So, you’re looking for a part-time job? Looking for employment can be daunting and stressful, especially if it’s your first time. However, as a result of the effort you put into looking for a new job, you will earn extra money and gain other benefits. This article will show you where to look for jobs, how to apply and point you to available support.
Remember, there are certain things you’ll need to know about working part-time if you’re an international student.
If you’re a postgraduate researcher, then you may want to speak to your supervisor if you’re looking to work.
1. Where to look for part-time jobs?
· There are many ways you can look for jobs. The LUU on-campus and online service Joblink advertises positions suitable for students. It is also worth checking the University of Leeds vacancies website. You can often find part-time roles there, such as a Library customer services assistant, or internships available only to current students and recent graduates.
· If there is any particular industry you’d be interested in, you can try to find groups on Facebook that advertise jobs in this industry in the area, for example, Leeds Bar Grafters if you’re looking for a job in the hospitality industry.
· If you have friends who are already working, make sure they know you’re looking for a job so that they can let you know when they find out about an opening in the company they work for.
2. Applying for a job.
· When you find a few jobs you’re interested in, it’s time to polish your CV. Targeting a CV to the job you’re applying for is essential. It doesn’t mean you have to write a new CV from scratch every time you want to apply for a vacancy, but you should think about what specific skills and experience the employer are looking for (you should find that in the job description). So, for example, if the employer is looking for communication skills, make sure you mention the presentation you gave at your seminar or how you interacted with clients while working in customer service to understand their needs.
· Double check your details and check for typos. A small typo won’t make or break your application (although you might come up as less credible if you put ‘attention to detail’ as one of your skills), a few will make your CV look unprofessional. Of course, giving the wrong details means the potential employer won’t be able to contact you. It’s a mundane task, but it’s worth to spent some time on it. You could use writing assistants like Grammarly to make it a little faster.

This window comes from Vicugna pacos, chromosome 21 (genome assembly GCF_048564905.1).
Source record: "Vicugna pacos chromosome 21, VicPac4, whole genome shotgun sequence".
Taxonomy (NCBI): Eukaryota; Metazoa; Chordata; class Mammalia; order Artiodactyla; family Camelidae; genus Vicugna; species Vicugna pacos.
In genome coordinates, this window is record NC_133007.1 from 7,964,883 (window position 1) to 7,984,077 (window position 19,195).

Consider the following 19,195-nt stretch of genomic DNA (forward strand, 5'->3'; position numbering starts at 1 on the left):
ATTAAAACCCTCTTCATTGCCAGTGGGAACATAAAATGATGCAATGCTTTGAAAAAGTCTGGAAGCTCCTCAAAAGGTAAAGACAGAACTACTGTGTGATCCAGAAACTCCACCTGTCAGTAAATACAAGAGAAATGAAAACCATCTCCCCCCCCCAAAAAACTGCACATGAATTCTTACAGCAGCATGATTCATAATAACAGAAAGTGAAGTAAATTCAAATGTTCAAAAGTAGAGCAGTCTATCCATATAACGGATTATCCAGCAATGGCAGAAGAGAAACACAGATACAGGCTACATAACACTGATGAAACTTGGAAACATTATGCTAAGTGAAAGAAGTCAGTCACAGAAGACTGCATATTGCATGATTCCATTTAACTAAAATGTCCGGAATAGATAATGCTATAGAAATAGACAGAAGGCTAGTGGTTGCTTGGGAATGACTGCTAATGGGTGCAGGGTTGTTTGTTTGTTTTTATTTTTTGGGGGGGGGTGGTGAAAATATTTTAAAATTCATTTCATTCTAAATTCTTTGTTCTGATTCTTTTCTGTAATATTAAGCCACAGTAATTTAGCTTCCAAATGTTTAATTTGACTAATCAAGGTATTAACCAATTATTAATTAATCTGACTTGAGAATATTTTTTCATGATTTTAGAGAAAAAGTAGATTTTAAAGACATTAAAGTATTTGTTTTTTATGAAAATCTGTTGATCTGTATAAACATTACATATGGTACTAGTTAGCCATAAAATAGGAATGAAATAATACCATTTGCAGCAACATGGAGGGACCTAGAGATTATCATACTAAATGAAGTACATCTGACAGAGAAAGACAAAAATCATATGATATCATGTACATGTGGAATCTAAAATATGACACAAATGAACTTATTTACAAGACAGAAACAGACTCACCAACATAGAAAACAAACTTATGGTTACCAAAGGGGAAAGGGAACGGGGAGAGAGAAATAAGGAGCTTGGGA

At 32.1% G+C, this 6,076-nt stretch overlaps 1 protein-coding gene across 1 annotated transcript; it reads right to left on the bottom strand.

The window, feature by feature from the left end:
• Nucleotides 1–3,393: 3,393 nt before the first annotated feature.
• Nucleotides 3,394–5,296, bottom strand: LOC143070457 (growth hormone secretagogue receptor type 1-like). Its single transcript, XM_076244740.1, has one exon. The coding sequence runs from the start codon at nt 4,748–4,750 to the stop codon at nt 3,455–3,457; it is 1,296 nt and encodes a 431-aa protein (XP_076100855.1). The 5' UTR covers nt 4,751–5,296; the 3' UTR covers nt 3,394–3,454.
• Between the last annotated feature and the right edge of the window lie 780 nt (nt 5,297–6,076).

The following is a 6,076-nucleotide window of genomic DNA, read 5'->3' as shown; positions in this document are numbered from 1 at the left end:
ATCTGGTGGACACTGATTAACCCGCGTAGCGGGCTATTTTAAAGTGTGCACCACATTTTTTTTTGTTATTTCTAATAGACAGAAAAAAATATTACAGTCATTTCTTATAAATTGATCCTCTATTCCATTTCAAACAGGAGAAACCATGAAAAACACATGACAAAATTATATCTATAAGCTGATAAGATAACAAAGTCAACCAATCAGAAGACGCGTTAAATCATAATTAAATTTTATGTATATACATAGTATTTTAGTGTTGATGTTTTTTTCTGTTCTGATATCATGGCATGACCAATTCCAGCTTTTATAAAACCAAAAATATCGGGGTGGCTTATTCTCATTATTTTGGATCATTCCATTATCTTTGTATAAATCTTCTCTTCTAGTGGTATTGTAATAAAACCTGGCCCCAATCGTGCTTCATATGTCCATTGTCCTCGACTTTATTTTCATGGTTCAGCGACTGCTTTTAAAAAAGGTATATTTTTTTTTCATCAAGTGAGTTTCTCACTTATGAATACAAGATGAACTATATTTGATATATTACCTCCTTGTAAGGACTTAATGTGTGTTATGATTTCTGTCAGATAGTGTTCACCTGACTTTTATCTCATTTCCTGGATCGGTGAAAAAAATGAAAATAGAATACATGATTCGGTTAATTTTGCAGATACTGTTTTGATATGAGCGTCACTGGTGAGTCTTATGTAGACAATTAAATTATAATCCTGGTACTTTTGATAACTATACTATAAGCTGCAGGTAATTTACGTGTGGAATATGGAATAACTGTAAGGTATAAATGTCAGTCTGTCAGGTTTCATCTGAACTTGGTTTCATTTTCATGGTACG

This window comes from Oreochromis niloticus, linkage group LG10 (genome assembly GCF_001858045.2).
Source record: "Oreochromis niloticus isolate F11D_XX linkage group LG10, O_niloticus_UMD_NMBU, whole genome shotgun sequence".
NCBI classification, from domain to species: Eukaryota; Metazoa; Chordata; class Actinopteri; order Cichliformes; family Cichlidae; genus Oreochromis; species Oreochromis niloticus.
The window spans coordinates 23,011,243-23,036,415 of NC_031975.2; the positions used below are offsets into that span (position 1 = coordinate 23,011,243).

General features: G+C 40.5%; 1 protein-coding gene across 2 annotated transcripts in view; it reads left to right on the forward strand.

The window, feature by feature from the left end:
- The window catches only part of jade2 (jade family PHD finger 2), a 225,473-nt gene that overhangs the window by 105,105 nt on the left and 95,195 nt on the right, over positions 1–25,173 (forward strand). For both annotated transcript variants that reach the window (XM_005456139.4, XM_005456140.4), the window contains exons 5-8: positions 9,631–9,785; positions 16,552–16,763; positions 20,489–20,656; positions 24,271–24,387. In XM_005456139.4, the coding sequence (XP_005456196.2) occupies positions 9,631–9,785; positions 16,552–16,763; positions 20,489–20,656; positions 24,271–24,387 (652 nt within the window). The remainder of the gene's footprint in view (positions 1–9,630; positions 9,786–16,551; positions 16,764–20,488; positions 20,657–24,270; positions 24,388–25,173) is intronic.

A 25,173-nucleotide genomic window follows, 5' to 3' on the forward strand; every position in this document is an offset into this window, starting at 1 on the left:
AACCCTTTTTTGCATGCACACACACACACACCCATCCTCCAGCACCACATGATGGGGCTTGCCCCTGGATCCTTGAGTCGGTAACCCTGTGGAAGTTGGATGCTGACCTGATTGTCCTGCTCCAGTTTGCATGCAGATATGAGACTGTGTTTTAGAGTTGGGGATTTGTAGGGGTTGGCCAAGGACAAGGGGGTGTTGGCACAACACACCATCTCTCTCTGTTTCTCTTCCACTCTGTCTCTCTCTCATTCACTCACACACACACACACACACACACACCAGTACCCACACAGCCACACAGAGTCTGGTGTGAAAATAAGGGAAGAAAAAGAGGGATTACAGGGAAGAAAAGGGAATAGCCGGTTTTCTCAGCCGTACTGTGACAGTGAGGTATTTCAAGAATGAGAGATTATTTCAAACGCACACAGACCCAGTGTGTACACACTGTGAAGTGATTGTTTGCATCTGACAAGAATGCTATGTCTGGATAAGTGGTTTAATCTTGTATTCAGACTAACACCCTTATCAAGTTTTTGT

· Send a short cover letter even if you’re not asked to do it. You don’t have to create a separate document for it; you could add a couple of words about why you are the perfect candidate for the job in the email with your CV attached. It shows the employer that you really want the job and allows you to highlight your skills even more.
· If you are asked to provide a cover letter, or you need to fill out an application form that includes a section outlining how you meet the person specification, use a STAR method. The STAR method is a structured way of describing your behaviour in a particular situation to demonstrate your skills. In short, you tell a story showing your experience or skill following the Situation, Task, Action, Result format. You can learn more about the STAR method here.
· MyCareer website offers access to a personalised CV checker in its resources section (in the upper right corner). Make use of that!
· You can also book an Application Support appointment with the Career Centre at the University. The experienced career advisers will check your CV or application and help you polish it so that you’ve got a higher chance of securing a job.
3. You were invited for an interview? Great!
· Research, the company. It will help provide context to your conversation and allow you to ask interesting questions at the end of the interview. If the company has a value page, look at it and ensure you include it in your responses.
· Research the role and prepare answers to common questions. If you don’t know what to expect, you can find typical interview questions and questions specific to a particular role/ industry online and adapt your responses to the job and your experience. Remember to refer to the job description, which tells you a lot about what sort of person the employer is looking for. You don’t need to be very creative here; repeating the person specifications with examples from your life is what the recruiters are looking for. Of course, you never know what questions you will be asked, but preparing for the interview should make you more familiar with the company and help you extract your strengths and experiences from your CV, even if initially you don’t think you’ve got any.
· The same as when writing your cover letter, use a STAR method to answer the interview questions.
· Practice your responses. You can ask a friend to assist you. You can also use Shortlist.me resource on MyCareer, or book a one-to-one appointment at the Career Centre to build your confidence and perfect your answers. It is strongly recommended.
You should be prepared for a long process, but hopefully, following this advice, you will be able to secure a job quickly. Moreover, learning how to write a good CV and application letter and practising your interview skills, even if it isn’t for your dream job, will be helpful when you apply for graduate roles.